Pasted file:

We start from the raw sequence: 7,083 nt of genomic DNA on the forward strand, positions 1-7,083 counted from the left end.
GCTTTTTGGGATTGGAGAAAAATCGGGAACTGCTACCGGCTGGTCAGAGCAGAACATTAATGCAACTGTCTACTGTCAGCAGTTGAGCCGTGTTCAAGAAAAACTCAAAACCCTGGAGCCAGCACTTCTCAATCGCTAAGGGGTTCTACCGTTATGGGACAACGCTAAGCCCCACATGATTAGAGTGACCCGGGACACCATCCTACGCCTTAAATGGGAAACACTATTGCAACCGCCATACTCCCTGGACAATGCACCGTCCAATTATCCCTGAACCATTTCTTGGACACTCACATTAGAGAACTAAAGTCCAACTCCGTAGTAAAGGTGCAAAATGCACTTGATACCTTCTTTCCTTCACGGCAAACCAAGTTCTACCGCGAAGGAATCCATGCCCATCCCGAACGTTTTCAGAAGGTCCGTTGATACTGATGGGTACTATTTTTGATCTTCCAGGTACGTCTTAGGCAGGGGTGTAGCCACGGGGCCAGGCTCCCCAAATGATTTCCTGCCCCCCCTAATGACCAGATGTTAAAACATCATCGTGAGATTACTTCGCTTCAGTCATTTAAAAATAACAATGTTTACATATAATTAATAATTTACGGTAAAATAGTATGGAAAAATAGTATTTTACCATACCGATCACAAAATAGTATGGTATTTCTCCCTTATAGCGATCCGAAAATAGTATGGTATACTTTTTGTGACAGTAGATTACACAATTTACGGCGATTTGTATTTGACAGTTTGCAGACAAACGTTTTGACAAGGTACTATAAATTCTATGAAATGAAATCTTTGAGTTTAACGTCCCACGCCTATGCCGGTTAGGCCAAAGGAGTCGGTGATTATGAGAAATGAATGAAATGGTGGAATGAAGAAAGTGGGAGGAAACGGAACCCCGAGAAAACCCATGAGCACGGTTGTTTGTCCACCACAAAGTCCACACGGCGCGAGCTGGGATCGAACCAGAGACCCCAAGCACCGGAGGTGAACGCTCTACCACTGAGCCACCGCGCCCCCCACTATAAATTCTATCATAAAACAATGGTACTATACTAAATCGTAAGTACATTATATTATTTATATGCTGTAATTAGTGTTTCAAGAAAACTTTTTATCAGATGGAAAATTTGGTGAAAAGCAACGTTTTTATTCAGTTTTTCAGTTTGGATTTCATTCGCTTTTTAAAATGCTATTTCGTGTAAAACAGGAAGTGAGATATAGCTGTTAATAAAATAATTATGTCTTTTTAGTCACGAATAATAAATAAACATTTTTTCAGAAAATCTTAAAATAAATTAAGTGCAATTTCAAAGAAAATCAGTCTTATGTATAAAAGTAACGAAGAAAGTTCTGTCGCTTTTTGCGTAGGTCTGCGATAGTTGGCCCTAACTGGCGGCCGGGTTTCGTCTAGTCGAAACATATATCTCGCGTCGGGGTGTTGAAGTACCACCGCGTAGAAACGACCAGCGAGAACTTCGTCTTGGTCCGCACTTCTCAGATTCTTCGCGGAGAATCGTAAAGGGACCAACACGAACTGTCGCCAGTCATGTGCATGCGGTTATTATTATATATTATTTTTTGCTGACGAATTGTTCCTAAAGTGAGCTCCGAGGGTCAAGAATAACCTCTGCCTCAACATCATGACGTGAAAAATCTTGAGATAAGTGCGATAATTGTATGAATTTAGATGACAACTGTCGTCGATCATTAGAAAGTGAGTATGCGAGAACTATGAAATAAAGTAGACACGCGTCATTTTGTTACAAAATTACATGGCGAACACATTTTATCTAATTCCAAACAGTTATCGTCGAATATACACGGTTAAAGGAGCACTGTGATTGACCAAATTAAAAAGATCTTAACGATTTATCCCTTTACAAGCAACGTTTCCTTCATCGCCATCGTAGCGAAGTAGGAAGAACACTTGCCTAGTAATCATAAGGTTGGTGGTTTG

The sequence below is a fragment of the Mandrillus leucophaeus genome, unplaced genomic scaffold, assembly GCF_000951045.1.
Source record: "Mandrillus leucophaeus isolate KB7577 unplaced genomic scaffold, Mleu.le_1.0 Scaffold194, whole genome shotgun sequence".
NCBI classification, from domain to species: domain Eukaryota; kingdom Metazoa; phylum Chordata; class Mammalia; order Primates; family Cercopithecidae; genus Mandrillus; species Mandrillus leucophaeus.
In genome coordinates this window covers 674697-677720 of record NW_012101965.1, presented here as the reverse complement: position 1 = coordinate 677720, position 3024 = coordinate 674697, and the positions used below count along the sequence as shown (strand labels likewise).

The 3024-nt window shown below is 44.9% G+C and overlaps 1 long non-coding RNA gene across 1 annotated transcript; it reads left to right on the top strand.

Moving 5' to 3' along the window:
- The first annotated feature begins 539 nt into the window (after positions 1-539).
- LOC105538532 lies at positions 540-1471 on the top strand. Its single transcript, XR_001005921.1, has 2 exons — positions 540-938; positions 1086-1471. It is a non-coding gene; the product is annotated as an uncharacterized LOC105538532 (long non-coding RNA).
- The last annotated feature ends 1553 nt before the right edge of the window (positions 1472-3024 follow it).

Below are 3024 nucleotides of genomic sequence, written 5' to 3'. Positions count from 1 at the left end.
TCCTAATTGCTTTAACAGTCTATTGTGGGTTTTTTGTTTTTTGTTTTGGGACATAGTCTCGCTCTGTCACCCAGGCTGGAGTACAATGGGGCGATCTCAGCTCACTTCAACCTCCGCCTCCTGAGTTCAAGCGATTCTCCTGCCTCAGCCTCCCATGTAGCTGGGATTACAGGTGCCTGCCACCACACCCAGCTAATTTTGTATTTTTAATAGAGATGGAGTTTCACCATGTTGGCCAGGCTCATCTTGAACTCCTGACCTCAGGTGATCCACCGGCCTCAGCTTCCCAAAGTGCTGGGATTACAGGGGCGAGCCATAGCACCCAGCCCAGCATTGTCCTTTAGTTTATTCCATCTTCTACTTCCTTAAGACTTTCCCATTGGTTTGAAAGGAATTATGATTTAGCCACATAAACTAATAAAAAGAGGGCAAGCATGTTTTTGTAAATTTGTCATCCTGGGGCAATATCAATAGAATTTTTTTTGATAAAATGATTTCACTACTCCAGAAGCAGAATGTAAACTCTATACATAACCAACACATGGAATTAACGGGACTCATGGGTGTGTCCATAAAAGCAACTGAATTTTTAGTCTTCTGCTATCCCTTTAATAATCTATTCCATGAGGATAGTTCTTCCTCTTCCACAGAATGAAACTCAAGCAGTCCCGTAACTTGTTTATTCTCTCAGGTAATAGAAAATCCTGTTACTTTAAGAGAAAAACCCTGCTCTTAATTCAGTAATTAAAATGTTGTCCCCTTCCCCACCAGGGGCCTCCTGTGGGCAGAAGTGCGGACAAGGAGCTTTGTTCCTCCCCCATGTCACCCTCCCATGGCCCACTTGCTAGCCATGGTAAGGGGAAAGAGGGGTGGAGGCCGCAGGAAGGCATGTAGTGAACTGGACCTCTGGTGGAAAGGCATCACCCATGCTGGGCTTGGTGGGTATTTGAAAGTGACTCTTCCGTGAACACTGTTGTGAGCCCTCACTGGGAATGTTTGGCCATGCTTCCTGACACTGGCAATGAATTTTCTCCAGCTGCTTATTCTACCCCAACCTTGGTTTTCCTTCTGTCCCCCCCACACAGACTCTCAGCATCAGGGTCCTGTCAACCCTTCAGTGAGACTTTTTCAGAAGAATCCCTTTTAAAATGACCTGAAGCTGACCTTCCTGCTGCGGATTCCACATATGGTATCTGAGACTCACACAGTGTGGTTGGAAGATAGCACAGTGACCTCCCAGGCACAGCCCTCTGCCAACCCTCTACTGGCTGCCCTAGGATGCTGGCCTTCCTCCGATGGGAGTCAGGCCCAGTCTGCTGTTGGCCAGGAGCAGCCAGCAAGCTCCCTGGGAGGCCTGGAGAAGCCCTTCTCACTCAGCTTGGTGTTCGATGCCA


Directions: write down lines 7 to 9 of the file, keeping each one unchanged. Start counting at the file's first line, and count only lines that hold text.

The 3024-nt window shown below is 44.9% G+C and overlaps 1 long non-coding RNA gene across 1 annotated transcript; it reads left to right on the top strand.

Moving 5' to 3' along the window:
- The first annotated feature begins 539 nt into the window (after positions 1-539).